Edit concept Question Editor Create issue ticket

Epilepsy with Continuous Spike-and-Slow-Waves during Sleep

CSWS


Presentation

  • The goal of this study was to verify if any cognitive and learning ability differences are present between patients affected by learning disorders with and without epilepsy and CSWS.[moh-it.pure.elsevier.com]
  • The survey presented a clinical vignette of CSWS. The questions addressed treatment choices for that clinical scenario. Surveys were self-administered and collected using an online survey website (www.surveymonkey.com).[scholars.northwestern.edu]
  • It also presents a wide-ranging collection of cases presented by the participants in the meeting, and analysed in its various clinical, electrophysiological and psycho-intellectual aspects.[booktopia.com.au]
  • However, he presented a progressive cognitive and behavioral deterioration up to the present, and IQ dropped from 85 to 67 of total score. The duration of the CSWS period was 14 months. Figure 1.[intechopen.com]
  • Antecedent and birth history are usually normal, or previous structural brain abnormalities may be present.[epilepsydiagnosis.org]
Italian
  • Parmeggiani", year "2013", month "4", language "Italian", pages "154--161", journal "Bollettino - Lega Italiana contro l'Epilessia", issn "0394-560X", publisher "Lega Italiana contro l'Epilessia", number "145", } TY - JOUR T1 - Epilessia, punte-onda continue[moh-it.pure.elsevier.com]
Short Stature
  • Clinical indications for MR imaging were suspected speech delay, brain trauma, brain tumor, short stature and migraine, which turned out to be neurologically and / or psychologically insignificant during a 2-4 year follow-up period after this study.[intechopen.com]
Cerebral Palsy
  • These cases have usually preexisting signs of cerebral palsy.[neupsykey.com]
Impulsivity
  • The onset of paroxysmal electrical activity was closely related in time with the development of a neuropsychological and behavioral pattern characterized by inattention, impulsiveness, mood swings and perseveration, with deficits in time orientation,[omicsonline.org]
  • However, he exhibited a cognitive and behavioral deterioration, including poor school performance, hyperactivity, and impulsiveness. The duration of the CSWS period was 21 months. 2.1.4. Case 4 This patient was a 9-year-old male.[intechopen.com]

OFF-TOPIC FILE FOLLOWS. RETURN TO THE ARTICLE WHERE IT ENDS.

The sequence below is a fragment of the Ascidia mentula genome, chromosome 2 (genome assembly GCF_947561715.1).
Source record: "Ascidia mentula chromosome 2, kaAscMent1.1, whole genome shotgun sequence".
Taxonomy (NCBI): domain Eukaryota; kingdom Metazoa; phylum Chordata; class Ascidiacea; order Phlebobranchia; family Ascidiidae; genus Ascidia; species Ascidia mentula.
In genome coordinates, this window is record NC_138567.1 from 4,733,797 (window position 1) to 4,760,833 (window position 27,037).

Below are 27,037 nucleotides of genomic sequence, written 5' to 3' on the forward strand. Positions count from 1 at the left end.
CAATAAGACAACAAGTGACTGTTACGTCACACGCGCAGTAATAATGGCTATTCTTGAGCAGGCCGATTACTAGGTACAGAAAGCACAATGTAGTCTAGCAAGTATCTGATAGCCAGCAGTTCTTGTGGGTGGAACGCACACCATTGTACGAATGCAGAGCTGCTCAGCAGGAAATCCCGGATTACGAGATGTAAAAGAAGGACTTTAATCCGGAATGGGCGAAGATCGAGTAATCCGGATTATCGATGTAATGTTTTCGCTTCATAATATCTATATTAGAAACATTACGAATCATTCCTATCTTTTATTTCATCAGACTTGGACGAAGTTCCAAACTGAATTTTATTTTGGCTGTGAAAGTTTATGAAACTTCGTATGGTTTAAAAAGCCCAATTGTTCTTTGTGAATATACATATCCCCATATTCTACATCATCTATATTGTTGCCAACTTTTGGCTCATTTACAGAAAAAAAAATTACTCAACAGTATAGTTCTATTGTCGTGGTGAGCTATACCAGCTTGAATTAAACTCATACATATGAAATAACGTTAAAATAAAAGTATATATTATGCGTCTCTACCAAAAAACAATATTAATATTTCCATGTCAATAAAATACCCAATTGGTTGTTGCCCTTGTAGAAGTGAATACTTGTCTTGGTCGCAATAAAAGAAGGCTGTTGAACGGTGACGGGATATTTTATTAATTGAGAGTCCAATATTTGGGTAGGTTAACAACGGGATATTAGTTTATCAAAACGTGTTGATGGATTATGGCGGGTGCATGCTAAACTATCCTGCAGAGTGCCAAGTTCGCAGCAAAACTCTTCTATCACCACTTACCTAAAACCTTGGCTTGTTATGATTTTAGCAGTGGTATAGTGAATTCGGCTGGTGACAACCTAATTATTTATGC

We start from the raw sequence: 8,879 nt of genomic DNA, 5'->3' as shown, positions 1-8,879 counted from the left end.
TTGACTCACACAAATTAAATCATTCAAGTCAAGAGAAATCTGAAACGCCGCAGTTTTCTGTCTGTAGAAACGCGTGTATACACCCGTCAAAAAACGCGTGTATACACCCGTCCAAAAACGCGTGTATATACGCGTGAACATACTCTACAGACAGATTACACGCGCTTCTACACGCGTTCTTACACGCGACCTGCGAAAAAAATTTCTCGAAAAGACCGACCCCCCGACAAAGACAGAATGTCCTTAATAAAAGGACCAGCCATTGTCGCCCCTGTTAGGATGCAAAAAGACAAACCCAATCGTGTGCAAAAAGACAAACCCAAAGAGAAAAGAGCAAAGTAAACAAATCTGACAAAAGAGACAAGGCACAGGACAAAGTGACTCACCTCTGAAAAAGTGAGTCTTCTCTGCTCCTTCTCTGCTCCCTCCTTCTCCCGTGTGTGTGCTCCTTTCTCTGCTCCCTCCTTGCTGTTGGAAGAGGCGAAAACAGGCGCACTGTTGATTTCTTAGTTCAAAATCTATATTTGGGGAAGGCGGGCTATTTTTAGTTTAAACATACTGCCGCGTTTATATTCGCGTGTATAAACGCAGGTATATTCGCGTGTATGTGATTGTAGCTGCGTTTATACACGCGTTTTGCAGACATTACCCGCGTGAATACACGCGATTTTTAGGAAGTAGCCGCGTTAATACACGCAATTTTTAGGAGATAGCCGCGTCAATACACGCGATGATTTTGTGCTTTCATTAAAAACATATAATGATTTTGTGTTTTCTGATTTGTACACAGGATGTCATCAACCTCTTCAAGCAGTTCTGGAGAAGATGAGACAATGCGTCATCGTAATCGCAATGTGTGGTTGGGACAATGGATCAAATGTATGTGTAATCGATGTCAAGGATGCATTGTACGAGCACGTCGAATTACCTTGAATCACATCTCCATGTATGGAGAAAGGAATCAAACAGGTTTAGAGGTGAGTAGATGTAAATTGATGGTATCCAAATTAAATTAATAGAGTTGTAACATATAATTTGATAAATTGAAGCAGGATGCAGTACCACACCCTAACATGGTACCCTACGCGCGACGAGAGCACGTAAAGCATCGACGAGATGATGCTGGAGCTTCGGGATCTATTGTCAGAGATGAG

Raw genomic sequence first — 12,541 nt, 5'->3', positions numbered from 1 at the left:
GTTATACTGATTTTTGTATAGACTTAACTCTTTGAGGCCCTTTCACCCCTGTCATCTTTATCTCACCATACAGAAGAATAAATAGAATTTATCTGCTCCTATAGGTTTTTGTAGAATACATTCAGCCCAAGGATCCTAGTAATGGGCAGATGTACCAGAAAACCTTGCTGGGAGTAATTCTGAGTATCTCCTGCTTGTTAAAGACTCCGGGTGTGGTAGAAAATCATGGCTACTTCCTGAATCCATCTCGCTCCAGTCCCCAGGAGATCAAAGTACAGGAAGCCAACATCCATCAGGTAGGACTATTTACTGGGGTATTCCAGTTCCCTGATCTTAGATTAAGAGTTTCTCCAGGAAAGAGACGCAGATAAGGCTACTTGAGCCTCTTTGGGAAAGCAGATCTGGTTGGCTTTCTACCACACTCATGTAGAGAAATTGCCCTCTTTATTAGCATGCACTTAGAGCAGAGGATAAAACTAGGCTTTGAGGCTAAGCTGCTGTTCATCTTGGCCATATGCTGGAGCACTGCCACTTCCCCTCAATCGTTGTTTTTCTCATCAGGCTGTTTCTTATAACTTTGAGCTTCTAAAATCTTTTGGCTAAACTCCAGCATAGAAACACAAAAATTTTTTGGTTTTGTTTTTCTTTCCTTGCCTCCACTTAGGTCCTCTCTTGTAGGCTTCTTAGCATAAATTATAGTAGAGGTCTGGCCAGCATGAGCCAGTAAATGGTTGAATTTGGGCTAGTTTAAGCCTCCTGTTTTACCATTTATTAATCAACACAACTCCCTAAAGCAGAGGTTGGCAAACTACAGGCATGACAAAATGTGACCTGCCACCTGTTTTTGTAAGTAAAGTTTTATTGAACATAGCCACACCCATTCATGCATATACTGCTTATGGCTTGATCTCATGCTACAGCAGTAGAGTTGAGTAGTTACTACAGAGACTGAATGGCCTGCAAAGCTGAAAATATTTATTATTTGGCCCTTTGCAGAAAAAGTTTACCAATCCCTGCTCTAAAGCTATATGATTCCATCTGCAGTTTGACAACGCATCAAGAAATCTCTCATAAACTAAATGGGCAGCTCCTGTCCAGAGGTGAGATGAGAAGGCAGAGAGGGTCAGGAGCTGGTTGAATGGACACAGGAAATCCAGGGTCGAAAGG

• General senses are widespread Only those impulses that reach the cerebral cortex of the through the body and are structurally simple.[woodsholemuseum.org]
Emotional Lability
  • There is an intense increase in epileptic activity, with left hemispheric dominance (red) Attention and inhibition difficulties, hyperactivity, aggression, social withdrawal, emotional lability, anxiety and depression are relatively common comorbid traits[tidsskriftet.no]
  • Aggressiveness, deficits in relatedness and inhibition, bizarre behavior, emotional lability and psychotic behavior have also been described ( Roulet-Perez et al., 1993 ; Kyllerman et al., 1996 ).[intechopen.com]
Psychomotor Retardation
  • Subsequently she developed CPS with secondary generalization and aphasia and psychomotor retardation. The child was initially started on Carbamazepine and later on Sodium Valproate and Clobazam was added to control the seizures.[indianpediatrics.net]
Aphasia
  • […] outcome of CSWS syndrome p. 27 'Acquired epileptic aphasia' (AEA): definition of the syndrome and current problems p. 37 Evolution of acquired epileptic aphasia with or without continuous spikes and waves during slow sleep p. 47 The eponym 'Landau-Kleffner[booktopia.com.au]
  • LKS is a particular presentation in which acquired aphasia is the core symptom. Seizures are not a mandatory feature.[neupsykey.com]
  • الصفحة 90 - Acquired Aphasia with Convulsive Disorder": long-term follow-up of six children and a review of the recent literature. ‏ الصفحة 35 - GLOOR, P.: Generalized cortico-reticular epilepsies.[books.google.com]
  • However, these have typically had little to no effect on the long-term development of aphasia.[docneuro.com]
  • As the rolandic region is part of the brain regions involved in speech production, acquired aphasia, i.e. loss of speech, can be a prominent feature in some patients.[euroepinomics.wordpress.com]
Convulsions
  • الصفحة 90 - Acquired Aphasia with Convulsive Disorder": long-term follow-up of six children and a review of the recent literature. ‏ الصفحة 35 - GLOOR, P.: Generalized cortico-reticular epilepsies.[books.google.com]